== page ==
"The property," Howe explains, "appears to be exceptionally significant under National Register Criterion B for its association with Graves, who made significant historic contributions to African American business history in the post-civil rights era. Though his contributions are relatively recent, sufficient scholarship exists to determine the eligibility of the Graves House."

Now that the Silver's application has been denied by the BAR, they can appeal the case to the Scarsdale Board of Trustees.

Like Earl Graves, the Silver's attorney, Lawrence Otis Graham, is also a person to note. Educated at Princeton and Harvard Law School, Graham, who is Afro American, is the author of 14 non-fiction books. Perhaps he is best known for an article he wrote in New York Magazine about his experience going undercover as a busboy at The Greenwich Country Club during the 1990's to explore racism and anti-semitism. Today, Graham and his family live in Chappaqua and in addition to serving as Special Counsel to Cuddy & Fedder he lectures, writes and is a frequent guest commentator on television.

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Comments   

+7 #8 MenachemGoldstein 2014-02-02 10:37
My Yeddah will be so pleased. We often drive through Scarsdale on trips to the "country" when I was a boy growing up in the Bronx, and we always admired this home.
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-10 #7 funny 2014-02-02 10:15
I love the people downvoting comments in favor of the homeowners. imagine if you wanted to renovate your home and were told no only after you had made the purchase? for reasons that don't even fit the criteria? There are rules for this sort of stuff for a reason. the house does not fit the criteria for protection! what's the point of having the criteria if it isn't applied?
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-11 #6 Local homeowner 2014-01-31 07:10
If the graves family had wanted the home to be preserved why did they sell it in the first place? They had prerogative to donate it or set it in trust for preservation... but they did not. Why should they exercise their rights as citizens while the new owners should not?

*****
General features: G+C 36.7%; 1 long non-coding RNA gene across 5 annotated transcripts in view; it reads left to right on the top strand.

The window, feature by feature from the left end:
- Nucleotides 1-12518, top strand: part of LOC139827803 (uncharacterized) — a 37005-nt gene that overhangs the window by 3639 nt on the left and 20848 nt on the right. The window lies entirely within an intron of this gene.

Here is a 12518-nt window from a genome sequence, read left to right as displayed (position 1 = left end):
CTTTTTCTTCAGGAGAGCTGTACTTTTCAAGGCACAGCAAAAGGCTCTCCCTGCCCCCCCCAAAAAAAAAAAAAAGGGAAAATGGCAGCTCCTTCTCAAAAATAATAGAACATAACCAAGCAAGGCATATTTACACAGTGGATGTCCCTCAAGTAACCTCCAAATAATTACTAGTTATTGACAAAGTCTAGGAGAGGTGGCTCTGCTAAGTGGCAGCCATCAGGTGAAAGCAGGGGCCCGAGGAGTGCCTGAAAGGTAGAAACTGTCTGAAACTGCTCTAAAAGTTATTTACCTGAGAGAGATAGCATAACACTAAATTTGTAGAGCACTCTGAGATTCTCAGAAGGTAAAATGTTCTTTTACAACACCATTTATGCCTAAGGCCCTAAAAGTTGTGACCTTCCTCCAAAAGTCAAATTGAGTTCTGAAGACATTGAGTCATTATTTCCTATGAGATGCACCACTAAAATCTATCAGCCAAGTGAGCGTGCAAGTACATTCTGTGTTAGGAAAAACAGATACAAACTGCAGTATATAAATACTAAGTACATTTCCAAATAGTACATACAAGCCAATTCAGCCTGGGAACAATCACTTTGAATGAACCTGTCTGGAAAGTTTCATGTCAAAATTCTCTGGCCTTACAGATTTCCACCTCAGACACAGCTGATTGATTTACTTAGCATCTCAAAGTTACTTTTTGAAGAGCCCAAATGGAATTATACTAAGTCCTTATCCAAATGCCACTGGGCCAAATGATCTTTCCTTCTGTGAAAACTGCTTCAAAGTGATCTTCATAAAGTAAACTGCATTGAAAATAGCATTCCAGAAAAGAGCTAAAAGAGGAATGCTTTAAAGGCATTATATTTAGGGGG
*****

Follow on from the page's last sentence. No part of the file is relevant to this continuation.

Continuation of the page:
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-12 #5 Kylie 2014-01-30 21:20
Maybe the village should have bought the property if its so very important! I think the buyers should be "allowed" to do as they see fit. Why is it the business of the Village or any of us? I feel bad for them, assuming that they bought the property to renovate or subdivide and then coming up against all this ridiculousness! The board, many times, has far too much say in what we do with our homes!
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0 #4 homeowner 2014-01-30 18:31
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-10 #3 homeowner 2014-01-30 18:30
Earl Graves has left many wonderful legacies to this country. I don't think his home was ever intended to be one of them. This is an absurb abuse of power by committees that really have no legal jurisdiction.
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+14 #2 Elizabeth 2014-01-30 18:00
The Graves family history spans the civil rights movement to the election of Barack Obama with personal connections to each of the U.S. Presidents. It would be a tragedy to overlook the historical significance of the Graves homestead and the importance of this family in American history. Save this Scarsdale home!
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+10 #1 Calvin 2014-01-30 17:43
Why would anyone tear down that house. Amazing looking home. Reflection of our excessive society. If they tear it down, I hope they can recycle/re-use some of the materials.